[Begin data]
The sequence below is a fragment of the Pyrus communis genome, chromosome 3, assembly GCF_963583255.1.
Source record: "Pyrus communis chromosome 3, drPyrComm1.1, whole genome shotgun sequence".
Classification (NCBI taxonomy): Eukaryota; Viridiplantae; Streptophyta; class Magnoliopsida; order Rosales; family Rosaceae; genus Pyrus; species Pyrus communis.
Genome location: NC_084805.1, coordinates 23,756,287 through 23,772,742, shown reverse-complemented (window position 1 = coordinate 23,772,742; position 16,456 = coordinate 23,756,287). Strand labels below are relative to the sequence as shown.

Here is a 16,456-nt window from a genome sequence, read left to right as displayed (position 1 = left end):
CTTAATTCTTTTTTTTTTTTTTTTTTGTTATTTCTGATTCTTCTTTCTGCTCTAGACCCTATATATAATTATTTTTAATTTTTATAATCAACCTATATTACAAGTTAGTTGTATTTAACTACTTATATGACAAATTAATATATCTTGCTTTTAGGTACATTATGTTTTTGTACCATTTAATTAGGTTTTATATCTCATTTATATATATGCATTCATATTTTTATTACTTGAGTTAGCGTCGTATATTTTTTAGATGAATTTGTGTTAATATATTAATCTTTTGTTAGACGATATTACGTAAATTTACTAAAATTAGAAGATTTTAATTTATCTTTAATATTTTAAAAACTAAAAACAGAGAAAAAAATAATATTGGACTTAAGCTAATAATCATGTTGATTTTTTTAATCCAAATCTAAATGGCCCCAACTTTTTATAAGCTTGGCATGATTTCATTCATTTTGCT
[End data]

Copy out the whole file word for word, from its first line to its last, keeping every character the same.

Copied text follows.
The sequence below is a fragment of the Pyrus communis genome, chromosome 3, assembly GCF_963583255.1.
Source record: "Pyrus communis chromosome 3, drPyrComm1.1, whole genome shotgun sequence".
Classification (NCBI taxonomy): Eukaryota; Viridiplantae; Streptophyta; class Magnoliopsida; order Rosales; family Rosaceae; genus Pyrus; species Pyrus communis.
Genome location: NC_084805.1, coordinates 23,756,287 through 23,772,742, shown reverse-complemented (window position 1 = coordinate 23,772,742; position 16,456 = coordinate 23,756,287). Strand labels below are relative to the sequence as shown.

Here is a 16,456-nt window from a genome sequence, read left to right as displayed (position 1 = left end):
CTTAATTCTTTTTTTTTTTTTTTTTTGTTATTTCTGATTCTTCTTTCTGCTCTAGACCCTATATATAATTATTTTTAATTTTTATAATCAACCTATATTACAAGTTAGTTGTATTTAACTACTTATATGACAAATTAATATATCTTGCTTTTAGGTACATTATGTTTTTGTACCATTTAATTAGGTTTTATATCTCATTTATATATATGCATTCATATTTTTATTACTTGAGTTAGCGTCGTATATTTTTTAGATGAATTTGTGTTAATATATTAATCTTTTGTTAGACGATATTACGTAAATTTACTAAAATTAGAAGATTTTAATTTATCTTTAATATTTTAAAAACTAAAAACAGAGAAAAAAATAATATTGGACTTAAGCTAATAATCATGTTGATTTTTTTAATCCAAATCTAAATGGCCCCAACTTTTTATAAGCTTGGCATGATTTCATTCATTTTGCT